Snow leopard

Victory: Snow Leopards No Longer Endangered

For the first time in almost 45 years, Snow leopards are not considered endangered. However some scientists advice people not to be so confident about the future of species.

The species has been placed into a less urgent category, “vulnerable” by  The International Union for the Conservation of Nature (IUCN) because the risk  from a reduction in number because of the prey and its fur and bones is still present

After three years of assessment by five international experts, the change was possible. For a species to be categorized as endangered, it needs to have less than 2,500 mature adults. Today some experts believe the appropriate number should be around 4,000, but some others estimate that it should be 10,000.

This inconsistency in numbers in the past has been a great inconvenience while tracking the Snow Leopards across their vast habitat in the Himalayas. Besides, the scientific community was able to survey just a small fraction of those animals in the high- mountain area. The range covers almost 1.8 million square kilometers across 12 countries in Asia.

The research might be difficult because  “It involves an enormous amount of work in some of the most remote and inhospitable regions of the world,” Peter Zahler explained. He is the coordinator of the Snow Leopard programme at the Wildlife Conservation Society, who was involved in the multi-agency team’s assessment as well.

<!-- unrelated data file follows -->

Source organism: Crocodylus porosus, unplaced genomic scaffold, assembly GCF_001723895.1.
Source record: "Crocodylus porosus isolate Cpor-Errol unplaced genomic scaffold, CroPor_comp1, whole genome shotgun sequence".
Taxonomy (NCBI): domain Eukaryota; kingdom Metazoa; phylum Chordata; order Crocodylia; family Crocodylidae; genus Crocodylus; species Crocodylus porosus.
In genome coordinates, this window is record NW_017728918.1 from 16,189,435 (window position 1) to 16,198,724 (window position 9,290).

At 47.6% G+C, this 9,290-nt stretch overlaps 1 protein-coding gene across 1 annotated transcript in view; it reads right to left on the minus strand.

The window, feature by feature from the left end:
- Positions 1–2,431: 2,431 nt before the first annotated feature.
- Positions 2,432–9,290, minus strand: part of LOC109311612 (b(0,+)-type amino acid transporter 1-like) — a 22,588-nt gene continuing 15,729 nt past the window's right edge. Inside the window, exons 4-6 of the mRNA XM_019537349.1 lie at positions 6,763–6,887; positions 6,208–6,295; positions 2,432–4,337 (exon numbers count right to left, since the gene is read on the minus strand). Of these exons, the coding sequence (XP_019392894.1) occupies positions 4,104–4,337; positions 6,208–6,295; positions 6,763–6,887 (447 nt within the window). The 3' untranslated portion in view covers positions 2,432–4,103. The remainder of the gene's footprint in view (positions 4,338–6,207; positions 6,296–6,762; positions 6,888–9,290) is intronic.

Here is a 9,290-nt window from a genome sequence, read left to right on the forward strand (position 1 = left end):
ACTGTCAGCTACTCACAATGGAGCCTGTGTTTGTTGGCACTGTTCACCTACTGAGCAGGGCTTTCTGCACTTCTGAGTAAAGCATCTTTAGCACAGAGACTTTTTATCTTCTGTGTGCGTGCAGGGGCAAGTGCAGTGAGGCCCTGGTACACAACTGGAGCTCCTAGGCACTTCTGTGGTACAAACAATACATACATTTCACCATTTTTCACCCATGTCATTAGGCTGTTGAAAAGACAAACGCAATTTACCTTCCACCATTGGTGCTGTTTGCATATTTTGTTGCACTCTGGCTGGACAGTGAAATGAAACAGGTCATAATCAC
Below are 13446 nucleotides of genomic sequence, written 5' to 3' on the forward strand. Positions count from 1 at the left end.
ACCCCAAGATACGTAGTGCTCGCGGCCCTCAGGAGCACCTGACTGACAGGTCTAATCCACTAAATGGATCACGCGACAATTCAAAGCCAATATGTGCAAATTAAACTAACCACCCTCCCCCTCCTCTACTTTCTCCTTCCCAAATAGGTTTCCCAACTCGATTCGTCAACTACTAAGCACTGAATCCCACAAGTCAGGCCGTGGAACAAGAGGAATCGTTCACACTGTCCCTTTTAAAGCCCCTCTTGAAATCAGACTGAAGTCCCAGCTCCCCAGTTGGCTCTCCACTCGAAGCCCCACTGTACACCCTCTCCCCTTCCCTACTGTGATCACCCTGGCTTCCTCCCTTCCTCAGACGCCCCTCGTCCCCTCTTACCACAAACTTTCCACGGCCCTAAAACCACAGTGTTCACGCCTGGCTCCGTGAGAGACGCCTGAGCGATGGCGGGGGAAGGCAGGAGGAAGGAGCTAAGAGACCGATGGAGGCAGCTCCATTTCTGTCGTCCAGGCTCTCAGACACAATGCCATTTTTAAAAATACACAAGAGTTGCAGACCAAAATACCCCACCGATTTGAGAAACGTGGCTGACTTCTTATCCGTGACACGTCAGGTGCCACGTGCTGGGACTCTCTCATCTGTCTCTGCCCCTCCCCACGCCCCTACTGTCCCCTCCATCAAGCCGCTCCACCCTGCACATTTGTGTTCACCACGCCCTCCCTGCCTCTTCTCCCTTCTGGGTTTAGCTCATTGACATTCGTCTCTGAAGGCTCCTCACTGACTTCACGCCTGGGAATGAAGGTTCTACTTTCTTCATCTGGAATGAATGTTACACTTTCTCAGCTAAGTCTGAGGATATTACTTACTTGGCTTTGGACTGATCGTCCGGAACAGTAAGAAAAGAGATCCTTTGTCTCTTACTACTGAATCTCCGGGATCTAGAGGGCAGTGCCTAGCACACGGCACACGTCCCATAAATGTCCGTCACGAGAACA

Thanks to the new technologies such as camera traps and satellite collaring, it is possible to get ” better information about where snow leopards are and how far they range,” Peter said.

It is possible to identify some positive aspects which include an increase in the amount of the areas that are protected and an improvement in the efforts that each local communities do in order to protect the animals from poachers.

According to the team member, Rodney Jackson of the Snow Leopard Conservancy group said in a statement; these communities also built predator-proof livestock corrals to prevent cases of local herdsmen retaliating for the lost livestock.

Plus Mr. Zahler argued that people should not stop paying attention to these animals future even though this new category might be seen as good news for them. He added that “Saying Snow Leopards are now ‘vulnerable’ rather than ‘endangered’ doesn’t mean they’re safe.

He claims that it may not be farfetched to think that predators do not disappear from the place and this is something that happens many times all around the world. So why is it going to stop now?

There exists a possibility that Snow Leopards could be re-categorized in the future, for now, we should observe the changes and hope for the best.

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